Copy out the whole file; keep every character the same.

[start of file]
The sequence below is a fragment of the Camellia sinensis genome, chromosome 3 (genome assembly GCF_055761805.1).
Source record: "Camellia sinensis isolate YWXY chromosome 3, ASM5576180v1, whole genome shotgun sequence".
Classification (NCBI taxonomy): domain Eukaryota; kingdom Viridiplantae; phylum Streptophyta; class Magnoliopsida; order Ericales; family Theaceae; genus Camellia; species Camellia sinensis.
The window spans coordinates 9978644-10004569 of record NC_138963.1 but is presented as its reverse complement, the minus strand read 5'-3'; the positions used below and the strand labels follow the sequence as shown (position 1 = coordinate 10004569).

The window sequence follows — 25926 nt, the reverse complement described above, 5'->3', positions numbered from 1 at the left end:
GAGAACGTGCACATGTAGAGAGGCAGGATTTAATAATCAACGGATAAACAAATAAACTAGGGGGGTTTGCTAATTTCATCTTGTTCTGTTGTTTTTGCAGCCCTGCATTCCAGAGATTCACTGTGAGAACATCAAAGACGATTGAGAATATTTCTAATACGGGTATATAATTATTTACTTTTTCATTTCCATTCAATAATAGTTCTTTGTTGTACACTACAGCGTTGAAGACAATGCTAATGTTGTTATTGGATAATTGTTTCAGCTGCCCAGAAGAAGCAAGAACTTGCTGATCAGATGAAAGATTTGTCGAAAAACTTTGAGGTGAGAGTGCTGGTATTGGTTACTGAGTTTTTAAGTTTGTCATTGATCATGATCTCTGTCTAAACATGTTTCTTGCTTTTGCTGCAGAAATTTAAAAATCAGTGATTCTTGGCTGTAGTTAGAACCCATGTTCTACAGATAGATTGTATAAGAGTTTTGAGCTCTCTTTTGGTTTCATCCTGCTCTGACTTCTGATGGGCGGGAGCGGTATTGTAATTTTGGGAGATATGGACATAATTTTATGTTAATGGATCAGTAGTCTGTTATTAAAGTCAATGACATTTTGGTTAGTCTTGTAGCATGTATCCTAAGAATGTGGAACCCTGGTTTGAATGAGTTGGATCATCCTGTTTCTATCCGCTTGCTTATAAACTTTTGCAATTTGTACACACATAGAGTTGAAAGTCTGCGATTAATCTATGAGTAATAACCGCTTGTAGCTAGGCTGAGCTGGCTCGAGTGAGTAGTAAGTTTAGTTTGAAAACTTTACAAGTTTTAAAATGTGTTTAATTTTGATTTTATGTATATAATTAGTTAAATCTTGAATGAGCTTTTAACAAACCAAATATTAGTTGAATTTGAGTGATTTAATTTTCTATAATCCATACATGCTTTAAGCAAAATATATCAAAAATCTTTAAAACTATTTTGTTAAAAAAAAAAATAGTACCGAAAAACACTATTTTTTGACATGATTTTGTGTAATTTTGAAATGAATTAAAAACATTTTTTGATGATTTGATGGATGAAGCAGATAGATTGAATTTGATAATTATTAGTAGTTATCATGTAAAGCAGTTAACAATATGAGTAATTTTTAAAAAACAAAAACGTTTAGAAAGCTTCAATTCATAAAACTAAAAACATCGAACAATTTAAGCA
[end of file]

The sequence below is a fragment of the Camellia sinensis genome, chromosome 3 (genome assembly GCF_055761805.1).
Source record: "Camellia sinensis isolate YWXY chromosome 3, ASM5576180v1, whole genome shotgun sequence".
Classification (NCBI taxonomy): domain Eukaryota; kingdom Viridiplantae; phylum Streptophyta; class Magnoliopsida; order Ericales; family Theaceae; genus Camellia; species Camellia sinensis.
The window spans coordinates 9978644-10004569 of record NC_138963.1 but is presented as its reverse complement, the minus strand read 5'-3'; the positions used below and the strand labels follow the sequence as shown (position 1 = coordinate 10004569).

The window sequence follows — 25926 nt, the reverse complement described above, 5'->3', positions numbered from 1 at the left end:
GAGAACGTGCACATGTAGAGAGGCAGGATTTAATAATCAACGGATAAACAAATAAACTAGGGGGGTTTGCTAATTTCATCTTGTTCTGTTGTTTTTGCAGCCCTGCATTCCAGAGATTCACTGTGAGAACATCAAAGACGATTGAGAATATTTCTAATACGGGTATATAATTATTTACTTTTTCATTTCCATTCAATAATAGTTCTTTGTTGTACACTACAGCGTTGAAGACAATGCTAATGTTGTTATTGGATAATTGTTTCAGCTGCCCAGAAGAAGCAAGAACTTGCTGATCAGATGAAAGATTTGTCGAAAAACTTTGAGGTGAGAGTGCTGGTATTGGTTACTGAGTTTTTAAGTTTGTCATTGATCATGATCTCTGTCTAAACATGTTTCTTGCTTTTGCTGCAGAAATTTAAAAATCAGTGATTCTTGGCTGTAGTTAGAACCCATGTTCTACAGATAGATTGTATAAGAGTTTTGAGCTCTCTTTTGGTTTCATCCTGCTCTGACTTCTGATGGGCGGGAGCGGTATTGTAATTTTGGGAGATATGGACATAATTTTATGTTAATGGATCAGTAGTCTGTTATTAAAGTCAATGACATTTTGGTTAGTCTTGTAGCATGTATCCTAAGAATGTGGAACCCTGGTTTGAATGAGTTGGATCATCCTGTTTCTATCCGCTTGCTTATAAACTTTTGCAATTTGTACACACATAGAGTTGAAAGTCTGCGATTAATCTATGAGTAATAACCGCTTGTAGCTAGGCTGAGCTGGCTCGAGTGAGTAGTAAGTTTAGTTTGAAAACTTTACAAGTTTTAAAATGTGTTTAATTTTGATTTTATGTATATAATTAGTTAAATCTTGAATGAGCTTTTAACAAACCAAATATTAGTTGAATTTGAGTGATTTAATTTTCTATAATCCATACATGCTTTAAGCAAAATATATCAAAAATCTTTAAAACTATTTTGTTAAAAAAAAAAATAGTACCGAAAAACACTATTTTTTGACATGATTTTGTGTAATTTTGAAATGAATTAAAAACATTTTTTGATGATTTGATGGATGAAGCAGATAGATTGAATTTGATAATTATTAGTAGTTATCATGTAAAGCAGTTAACAATATGAGTAATTTTTAAAAAACAAAAACGTTTAGAAAGCTTCAATTCATAAAACTAAAAACATCGAACAATTTAAGCA